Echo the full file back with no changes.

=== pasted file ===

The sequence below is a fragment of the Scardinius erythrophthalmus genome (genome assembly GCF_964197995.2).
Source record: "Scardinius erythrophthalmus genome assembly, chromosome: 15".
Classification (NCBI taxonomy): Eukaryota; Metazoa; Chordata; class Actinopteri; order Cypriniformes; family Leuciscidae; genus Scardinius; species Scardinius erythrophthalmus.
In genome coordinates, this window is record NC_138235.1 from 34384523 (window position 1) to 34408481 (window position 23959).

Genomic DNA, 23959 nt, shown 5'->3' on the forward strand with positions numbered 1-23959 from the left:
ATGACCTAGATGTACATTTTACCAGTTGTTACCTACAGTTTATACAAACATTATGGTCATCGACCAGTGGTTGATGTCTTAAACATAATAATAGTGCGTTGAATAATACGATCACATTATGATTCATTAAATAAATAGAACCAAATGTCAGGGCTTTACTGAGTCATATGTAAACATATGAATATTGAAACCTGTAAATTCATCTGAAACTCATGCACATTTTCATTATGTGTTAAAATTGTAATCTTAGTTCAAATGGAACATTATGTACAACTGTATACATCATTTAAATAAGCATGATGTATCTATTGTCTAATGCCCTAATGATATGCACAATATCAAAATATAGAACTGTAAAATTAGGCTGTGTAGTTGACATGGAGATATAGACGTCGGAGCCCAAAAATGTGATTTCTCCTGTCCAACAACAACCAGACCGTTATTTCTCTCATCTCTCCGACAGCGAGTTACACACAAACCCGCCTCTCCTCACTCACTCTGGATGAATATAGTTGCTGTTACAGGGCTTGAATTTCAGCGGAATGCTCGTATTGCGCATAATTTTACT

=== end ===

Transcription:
The sequence below is a fragment of the Scardinius erythrophthalmus genome (genome assembly GCF_964197995.2).
Source record: "Scardinius erythrophthalmus genome assembly, chromosome: 15".
Classification (NCBI taxonomy): Eukaryota; Metazoa; Chordata; class Actinopteri; order Cypriniformes; family Leuciscidae; genus Scardinius; species Scardinius erythrophthalmus.
In genome coordinates, this window is record NC_138235.1 from 34384523 (window position 1) to 34408481 (window position 23959).

Genomic DNA, 23959 nt, shown 5'->3' on the forward strand with positions numbered 1-23959 from the left:
ATGACCTAGATGTACATTTTACCAGTTGTTACCTACAGTTTATACAAACATTATGGTCATCGACCAGTGGTTGATGTCTTAAACATAATAATAGTGCGTTGAATAATACGATCACATTATGATTCATTAAATAAATAGAACCAAATGTCAGGGCTTTACTGAGTCATATGTAAACATATGAATATTGAAACCTGTAAATTCATCTGAAACTCATGCACATTTTCATTATGTGTTAAAATTGTAATCTTAGTTCAAATGGAACATTATGTACAACTGTATACATCATTTAAATAAGCATGATGTATCTATTGTCTAATGCCCTAATGATATGCACAATATCAAAATATAGAACTGTAAAATTAGGCTGTGTAGTTGACATGGAGATATAGACGTCGGAGCCCAAAAATGTGATTTCTCCTGTCCAACAACAACCAGACCGTTATTTCTCTCATCTCTCCGACAGCGAGTTACACACAAACCCGCCTCTCCTCACTCACTCTGGATGAATATAGTTGCTGTTACAGGGCTTGAATTTCAGCGGAATGCTCGTATTGCGCATAATTTTACT